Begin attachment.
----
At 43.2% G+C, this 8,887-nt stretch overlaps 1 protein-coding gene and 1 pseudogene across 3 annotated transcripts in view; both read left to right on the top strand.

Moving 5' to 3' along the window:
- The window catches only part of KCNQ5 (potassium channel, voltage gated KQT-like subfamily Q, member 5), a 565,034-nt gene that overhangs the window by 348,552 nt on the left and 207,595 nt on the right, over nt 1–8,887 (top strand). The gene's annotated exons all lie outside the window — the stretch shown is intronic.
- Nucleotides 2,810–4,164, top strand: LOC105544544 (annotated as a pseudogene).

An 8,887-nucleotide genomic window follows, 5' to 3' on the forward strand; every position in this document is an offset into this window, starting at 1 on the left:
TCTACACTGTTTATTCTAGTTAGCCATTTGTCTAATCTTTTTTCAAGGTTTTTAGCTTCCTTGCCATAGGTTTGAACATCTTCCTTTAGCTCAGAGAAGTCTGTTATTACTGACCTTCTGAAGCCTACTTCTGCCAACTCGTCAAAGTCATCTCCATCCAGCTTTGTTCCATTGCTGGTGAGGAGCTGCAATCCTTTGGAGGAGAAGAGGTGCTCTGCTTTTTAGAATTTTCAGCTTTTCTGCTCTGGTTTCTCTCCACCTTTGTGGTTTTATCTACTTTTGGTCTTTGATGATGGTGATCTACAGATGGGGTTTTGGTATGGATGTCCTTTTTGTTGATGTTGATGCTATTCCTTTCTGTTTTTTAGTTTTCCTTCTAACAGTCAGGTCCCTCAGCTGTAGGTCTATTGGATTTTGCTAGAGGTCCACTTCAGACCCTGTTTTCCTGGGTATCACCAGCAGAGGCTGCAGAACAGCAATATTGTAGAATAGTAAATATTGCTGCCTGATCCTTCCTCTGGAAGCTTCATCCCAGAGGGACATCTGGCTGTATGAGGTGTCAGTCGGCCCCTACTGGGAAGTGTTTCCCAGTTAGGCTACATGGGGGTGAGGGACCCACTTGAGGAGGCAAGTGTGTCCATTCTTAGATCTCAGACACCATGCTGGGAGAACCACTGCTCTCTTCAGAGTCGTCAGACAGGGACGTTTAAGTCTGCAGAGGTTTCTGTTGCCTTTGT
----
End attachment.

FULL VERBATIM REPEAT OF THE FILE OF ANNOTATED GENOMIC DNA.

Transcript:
At 43.2% G+C, this 8,887-nt stretch overlaps 1 protein-coding gene and 1 pseudogene across 3 annotated transcripts in view; both read left to right on the top strand.

Moving 5' to 3' along the window:
- The window catches only part of KCNQ5 (potassium channel, voltage gated KQT-like subfamily Q, member 5), a 565,034-nt gene that overhangs the window by 348,552 nt on the left and 207,595 nt on the right, over nt 1–8,887 (top strand). The gene's annotated exons all lie outside the window — the stretch shown is intronic.
- Nucleotides 2,810–4,164, top strand: LOC105544544 (annotated as a pseudogene).

An 8,887-nucleotide genomic window follows, 5' to 3' on the forward strand; every position in this document is an offset into this window, starting at 1 on the left:
TCTACACTGTTTATTCTAGTTAGCCATTTGTCTAATCTTTTTTCAAGGTTTTTAGCTTCCTTGCCATAGGTTTGAACATCTTCCTTTAGCTCAGAGAAGTCTGTTATTACTGACCTTCTGAAGCCTACTTCTGCCAACTCGTCAAAGTCATCTCCATCCAGCTTTGTTCCATTGCTGGTGAGGAGCTGCAATCCTTTGGAGGAGAAGAGGTGCTCTGCTTTTTAGAATTTTCAGCTTTTCTGCTCTGGTTTCTCTCCACCTTTGTGGTTTTATCTACTTTTGGTCTTTGATGATGGTGATCTACAGATGGGGTTTTGGTATGGATGTCCTTTTTGTTGATGTTGATGCTATTCCTTTCTGTTTTTTAGTTTTCCTTCTAACAGTCAGGTCCCTCAGCTGTAGGTCTATTGGATTTTGCTAGAGGTCCACTTCAGACCCTGTTTTCCTGGGTATCACCAGCAGAGGCTGCAGAACAGCAATATTGTAGAATAGTAAATATTGCTGCCTGATCCTTCCTCTGGAAGCTTCATCCCAGAGGGACATCTGGCTGTATGAGGTGTCAGTCGGCCCCTACTGGGAAGTGTTTCCCAGTTAGGCTACATGGGGGTGAGGGACCCACTTGAGGAGGCAAGTGTGTCCATTCTTAGATCTCAGACACCATGCTGGGAGAACCACTGCTCTCTTCAGAGTCGTCAGACAGGGACGTTTAAGTCTGCAGAGGTTTCTGTTGCCTTTGT